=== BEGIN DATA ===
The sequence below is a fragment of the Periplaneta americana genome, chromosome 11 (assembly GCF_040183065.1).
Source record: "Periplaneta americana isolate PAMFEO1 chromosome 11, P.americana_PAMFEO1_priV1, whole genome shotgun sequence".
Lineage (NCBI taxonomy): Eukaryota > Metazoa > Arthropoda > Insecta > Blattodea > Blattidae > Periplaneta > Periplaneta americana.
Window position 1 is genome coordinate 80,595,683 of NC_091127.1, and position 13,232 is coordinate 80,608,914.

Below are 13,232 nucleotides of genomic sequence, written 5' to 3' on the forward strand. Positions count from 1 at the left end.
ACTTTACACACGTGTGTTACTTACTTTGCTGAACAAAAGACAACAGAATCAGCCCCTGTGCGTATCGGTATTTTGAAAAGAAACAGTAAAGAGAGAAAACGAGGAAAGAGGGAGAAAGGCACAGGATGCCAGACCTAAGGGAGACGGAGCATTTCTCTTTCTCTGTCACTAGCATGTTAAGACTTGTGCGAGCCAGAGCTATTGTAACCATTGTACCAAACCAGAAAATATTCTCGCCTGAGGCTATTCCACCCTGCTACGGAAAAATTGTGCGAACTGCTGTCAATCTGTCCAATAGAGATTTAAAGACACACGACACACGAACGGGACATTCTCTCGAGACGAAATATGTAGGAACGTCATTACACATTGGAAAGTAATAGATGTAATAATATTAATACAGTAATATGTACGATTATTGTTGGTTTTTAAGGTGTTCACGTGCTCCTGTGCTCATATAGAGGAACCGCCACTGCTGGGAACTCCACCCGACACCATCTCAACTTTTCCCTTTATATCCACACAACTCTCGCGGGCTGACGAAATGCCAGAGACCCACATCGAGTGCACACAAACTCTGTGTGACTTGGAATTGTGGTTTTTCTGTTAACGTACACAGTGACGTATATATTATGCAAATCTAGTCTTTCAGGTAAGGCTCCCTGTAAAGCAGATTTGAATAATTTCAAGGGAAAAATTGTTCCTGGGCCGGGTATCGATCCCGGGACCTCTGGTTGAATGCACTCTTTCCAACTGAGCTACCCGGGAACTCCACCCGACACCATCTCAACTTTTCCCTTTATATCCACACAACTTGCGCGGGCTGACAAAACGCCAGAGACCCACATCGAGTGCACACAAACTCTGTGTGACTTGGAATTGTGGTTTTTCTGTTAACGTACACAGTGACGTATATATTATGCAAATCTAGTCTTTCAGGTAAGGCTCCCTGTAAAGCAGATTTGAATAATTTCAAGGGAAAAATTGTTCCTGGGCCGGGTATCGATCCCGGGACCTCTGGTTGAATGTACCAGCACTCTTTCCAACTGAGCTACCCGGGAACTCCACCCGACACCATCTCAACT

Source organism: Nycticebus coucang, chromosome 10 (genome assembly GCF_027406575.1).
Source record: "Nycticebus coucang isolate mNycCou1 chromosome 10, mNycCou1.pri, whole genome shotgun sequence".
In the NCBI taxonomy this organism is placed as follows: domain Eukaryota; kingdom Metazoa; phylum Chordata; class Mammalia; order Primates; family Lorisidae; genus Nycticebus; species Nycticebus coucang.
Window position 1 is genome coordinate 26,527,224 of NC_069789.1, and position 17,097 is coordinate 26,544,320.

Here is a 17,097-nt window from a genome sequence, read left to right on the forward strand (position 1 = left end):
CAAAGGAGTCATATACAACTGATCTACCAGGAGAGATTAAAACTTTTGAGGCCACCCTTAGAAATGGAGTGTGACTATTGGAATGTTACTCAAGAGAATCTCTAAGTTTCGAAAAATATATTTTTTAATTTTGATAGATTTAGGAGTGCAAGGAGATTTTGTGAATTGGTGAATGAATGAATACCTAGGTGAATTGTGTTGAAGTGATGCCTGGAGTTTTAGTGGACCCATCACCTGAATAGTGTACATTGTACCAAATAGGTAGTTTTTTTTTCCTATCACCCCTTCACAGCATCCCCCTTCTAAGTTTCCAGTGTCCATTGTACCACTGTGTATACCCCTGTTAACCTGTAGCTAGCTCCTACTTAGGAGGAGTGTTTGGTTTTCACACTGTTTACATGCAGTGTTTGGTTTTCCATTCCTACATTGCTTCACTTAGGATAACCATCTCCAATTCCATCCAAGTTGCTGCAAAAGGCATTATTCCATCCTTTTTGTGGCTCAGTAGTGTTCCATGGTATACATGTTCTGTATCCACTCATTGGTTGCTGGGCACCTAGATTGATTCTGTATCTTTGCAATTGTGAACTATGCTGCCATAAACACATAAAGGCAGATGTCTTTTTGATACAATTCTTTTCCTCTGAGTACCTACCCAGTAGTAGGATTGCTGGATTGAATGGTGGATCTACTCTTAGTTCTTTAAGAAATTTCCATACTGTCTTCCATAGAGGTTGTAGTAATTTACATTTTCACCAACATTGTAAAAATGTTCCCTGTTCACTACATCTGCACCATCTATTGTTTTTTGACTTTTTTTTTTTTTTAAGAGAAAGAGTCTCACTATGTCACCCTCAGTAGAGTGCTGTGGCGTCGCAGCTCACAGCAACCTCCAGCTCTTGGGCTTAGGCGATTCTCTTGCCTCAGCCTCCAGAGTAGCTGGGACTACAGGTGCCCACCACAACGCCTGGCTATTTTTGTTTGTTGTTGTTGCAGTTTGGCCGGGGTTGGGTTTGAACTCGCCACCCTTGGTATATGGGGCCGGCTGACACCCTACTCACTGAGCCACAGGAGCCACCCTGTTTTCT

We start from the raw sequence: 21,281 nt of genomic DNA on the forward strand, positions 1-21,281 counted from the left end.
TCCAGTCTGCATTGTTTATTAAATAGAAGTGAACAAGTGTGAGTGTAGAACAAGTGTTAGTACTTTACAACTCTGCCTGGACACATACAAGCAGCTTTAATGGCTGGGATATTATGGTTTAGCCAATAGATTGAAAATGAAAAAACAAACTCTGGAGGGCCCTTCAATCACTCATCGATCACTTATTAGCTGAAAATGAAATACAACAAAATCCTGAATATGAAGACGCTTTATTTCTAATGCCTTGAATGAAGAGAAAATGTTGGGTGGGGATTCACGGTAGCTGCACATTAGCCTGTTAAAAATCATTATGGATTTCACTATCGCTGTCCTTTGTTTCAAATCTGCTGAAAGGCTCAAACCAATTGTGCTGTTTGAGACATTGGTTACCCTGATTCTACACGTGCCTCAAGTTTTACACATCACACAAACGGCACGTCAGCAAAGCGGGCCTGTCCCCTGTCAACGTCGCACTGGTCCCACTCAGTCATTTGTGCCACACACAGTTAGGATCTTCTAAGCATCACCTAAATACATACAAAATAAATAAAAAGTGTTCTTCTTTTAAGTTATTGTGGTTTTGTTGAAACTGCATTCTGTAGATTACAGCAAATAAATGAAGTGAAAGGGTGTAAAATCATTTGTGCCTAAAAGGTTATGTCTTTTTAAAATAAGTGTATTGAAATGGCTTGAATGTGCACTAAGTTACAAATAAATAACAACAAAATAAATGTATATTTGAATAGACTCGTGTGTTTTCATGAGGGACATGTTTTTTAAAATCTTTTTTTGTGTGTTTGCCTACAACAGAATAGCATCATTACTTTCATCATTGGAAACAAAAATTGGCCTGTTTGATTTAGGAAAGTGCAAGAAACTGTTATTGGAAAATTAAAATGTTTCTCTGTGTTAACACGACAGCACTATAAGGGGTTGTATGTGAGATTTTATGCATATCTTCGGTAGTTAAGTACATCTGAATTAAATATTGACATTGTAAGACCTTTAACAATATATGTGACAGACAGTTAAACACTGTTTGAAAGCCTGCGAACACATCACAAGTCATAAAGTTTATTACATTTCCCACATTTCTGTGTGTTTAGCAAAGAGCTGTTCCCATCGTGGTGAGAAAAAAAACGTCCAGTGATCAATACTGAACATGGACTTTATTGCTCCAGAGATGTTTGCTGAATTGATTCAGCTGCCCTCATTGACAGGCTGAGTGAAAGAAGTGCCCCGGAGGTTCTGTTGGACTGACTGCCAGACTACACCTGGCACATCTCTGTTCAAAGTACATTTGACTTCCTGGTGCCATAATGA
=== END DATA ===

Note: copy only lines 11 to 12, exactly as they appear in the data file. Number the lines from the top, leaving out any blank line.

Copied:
Here is a 17,097-nt window from a genome sequence, read left to right on the forward strand (position 1 = left end):
CAAAGGAGTCATATACAACTGATCTACCAGGAGAGATTAAAACTTTTGAGGCCACCCTTAGAAATGGAGTGTGACTATTGGAATGTTACTCAAGAGAATCTCTAAGTTTCGAAAAATATATTTTTTAATTTTGATAGATTTAGGAGTGCAAGGAGATTTTGTGAATTGGTGAATGAATGAATACCTAGGTGAATTGTGTTGAAGTGATGCCTGGAGTTTTAGTGGACCCATCACCTGAATAGTGTACATTGTACCAAATAGGTAGTTTTTTTTTCCTATCACCCCTTCACAGCATCCCCCTTCTAAGTTTCCAGTGTCCATTGTACCACTGTGTATACCCCTGTTAACCTGTAGCTAGCTCCTACTTAGGAGGAGTGTTTGGTTTTCACACTGTTTACATGCAGTGTTTGGTTTTCCATTCCTACATTGCTTCACTTAGGATAACCATCTCCAATTCCATCCAAGTTGCTGCAAAAGGCATTATTCCATCCTTTTTGTGGCTCAGTAGTGTTCCATGGTATACATGTTCTGTATCCACTCATTGGTTGCTGGGCACCTAGATTGATTCTGTATCTTTGCAATTGTGAACTATGCTGCCATAAACACATAAAGGCAGATGTCTTTTTGATACAATTCTTTTCCTCTGAGTACCTACCCAGTAGTAGGATTGCTGGATTGAATGGTGGATCTACTCTTAGTTCTTTAAGAAATTTCCATACTGTCTTCCATAGAGGTTGTAGTAATTTACATTTTCACCAACATTGTAAAAATGTTCCCTGTTCACTACATCTGCACCATCTATTGTTTTTTGACTTTTTTTTTTTTTTAAGAGAAAGAGTCTCACTATGTCACCCTCAGTAGAGTGCTGTGGCGTCGCAGCTCACAGCAACCTCCAGCTCTTGGGCTTAGGCGATTCTCTTGCCTCAGCCTCCAGAGTAGCTGGGACTACAGGTGCCCACCACAACGCCTGGCTATTTTTGTTTGTTGTTGTTGCAGTTTGGCCGGGGTTGGGTTTGAACTCGCCACCCTTGGTATATGGGGCCGGCTGACACCCTACTCACTGAGCCACAGGAGCCACCCTGTTTTCT